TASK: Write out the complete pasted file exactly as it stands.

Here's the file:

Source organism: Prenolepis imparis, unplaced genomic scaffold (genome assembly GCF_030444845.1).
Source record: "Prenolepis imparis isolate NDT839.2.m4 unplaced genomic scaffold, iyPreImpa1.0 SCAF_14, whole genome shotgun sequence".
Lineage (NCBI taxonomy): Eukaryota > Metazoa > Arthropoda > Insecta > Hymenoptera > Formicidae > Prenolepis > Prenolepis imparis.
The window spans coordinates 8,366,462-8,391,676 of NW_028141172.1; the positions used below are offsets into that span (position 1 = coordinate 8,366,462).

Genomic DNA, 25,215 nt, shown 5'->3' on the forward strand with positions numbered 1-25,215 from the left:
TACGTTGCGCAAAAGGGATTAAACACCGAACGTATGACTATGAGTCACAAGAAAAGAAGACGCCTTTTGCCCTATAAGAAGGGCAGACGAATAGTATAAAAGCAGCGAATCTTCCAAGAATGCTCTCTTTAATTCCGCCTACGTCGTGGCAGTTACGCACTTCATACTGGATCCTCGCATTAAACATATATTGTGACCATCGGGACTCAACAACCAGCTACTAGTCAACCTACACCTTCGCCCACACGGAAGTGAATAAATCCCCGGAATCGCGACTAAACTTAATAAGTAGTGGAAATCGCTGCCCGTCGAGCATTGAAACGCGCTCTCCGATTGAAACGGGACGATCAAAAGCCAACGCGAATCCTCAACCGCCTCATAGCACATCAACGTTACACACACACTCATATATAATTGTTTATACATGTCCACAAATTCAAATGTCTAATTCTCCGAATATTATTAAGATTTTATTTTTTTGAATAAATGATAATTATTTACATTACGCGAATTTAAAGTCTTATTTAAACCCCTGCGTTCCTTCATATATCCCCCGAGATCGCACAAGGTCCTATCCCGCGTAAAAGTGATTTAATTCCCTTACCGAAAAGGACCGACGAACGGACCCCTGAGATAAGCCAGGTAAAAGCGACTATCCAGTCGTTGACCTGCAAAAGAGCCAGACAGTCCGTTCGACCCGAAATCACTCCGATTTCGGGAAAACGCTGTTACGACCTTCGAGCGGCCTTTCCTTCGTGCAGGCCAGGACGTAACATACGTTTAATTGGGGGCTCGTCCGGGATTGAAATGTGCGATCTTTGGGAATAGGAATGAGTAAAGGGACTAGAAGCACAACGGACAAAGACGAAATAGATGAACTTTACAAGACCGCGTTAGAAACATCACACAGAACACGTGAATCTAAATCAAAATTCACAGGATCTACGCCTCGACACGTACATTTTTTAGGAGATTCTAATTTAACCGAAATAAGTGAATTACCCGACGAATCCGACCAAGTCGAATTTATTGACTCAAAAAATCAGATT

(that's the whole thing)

Source organism: Prenolepis imparis, unplaced genomic scaffold (genome assembly GCF_030444845.1).
Source record: "Prenolepis imparis isolate NDT839.2.m4 unplaced genomic scaffold, iyPreImpa1.0 SCAF_14, whole genome shotgun sequence".
Lineage (NCBI taxonomy): Eukaryota > Metazoa > Arthropoda > Insecta > Hymenoptera > Formicidae > Prenolepis > Prenolepis imparis.
The window spans coordinates 8,366,462-8,391,676 of NW_028141172.1; the positions used below are offsets into that span (position 1 = coordinate 8,366,462).

Genomic DNA, 25,215 nt, shown 5'->3' on the forward strand with positions numbered 1-25,215 from the left:
TACGTTGCGCAAAAGGGATTAAACACCGAACGTATGACTATGAGTCACAAGAAAAGAAGACGCCTTTTGCCCTATAAGAAGGGCAGACGAATAGTATAAAAGCAGCGAATCTTCCAAGAATGCTCTCTTTAATTCCGCCTACGTCGTGGCAGTTACGCACTTCATACTGGATCCTCGCATTAAACATATATTGTGACCATCGGGACTCAACAACCAGCTACTAGTCAACCTACACCTTCGCCCACACGGAAGTGAATAAATCCCCGGAATCGCGACTAAACTTAATAAGTAGTGGAAATCGCTGCCCGTCGAGCATTGAAACGCGCTCTCCGATTGAAACGGGACGATCAAAAGCCAACGCGAATCCTCAACCGCCTCATAGCACATCAACGTTACACACACACTCATATATAATTGTTTATACATGTCCACAAATTCAAATGTCTAATTCTCCGAATATTATTAAGATTTTATTTTTTTGAATAAATGATAATTATTTACATTACGCGAATTTAAAGTCTTATTTAAACCCCTGCGTTCCTTCATATATCCCCCGAGATCGCACAAGGTCCTATCCCGCGTAAAAGTGATTTAATTCCCTTACCGAAAAGGACCGACGAACGGACCCCTGAGATAAGCCAGGTAAAAGCGACTATCCAGTCGTTGACCTGCAAAAGAGCCAGACAGTCCGTTCGACCCGAAATCACTCCGATTTCGGGAAAACGCTGTTACGACCTTCGAGCGGCCTTTCCTTCGTGCAGGCCAGGACGTAACATACGTTTAATTGGGGGCTCGTCCGGGATTGAAATGTGCGATCTTTGGGAATAGGAATGAGTAAAGGGACTAGAAGCACAACGGACAAAGACGAAATAGATGAACTTTACAAGACCGCGTTAGAAACATCACACAGAACACGTGAATCTAAATCAAAATTCACAGGATCTACGCCTCGACACGTACATTTTTTAGGAGATTCTAATTTAACCGAAATAAGTGAATTACCCGACGAATCCGACCAAGTCGAATTTATTGACTCAAAAAATCAGATT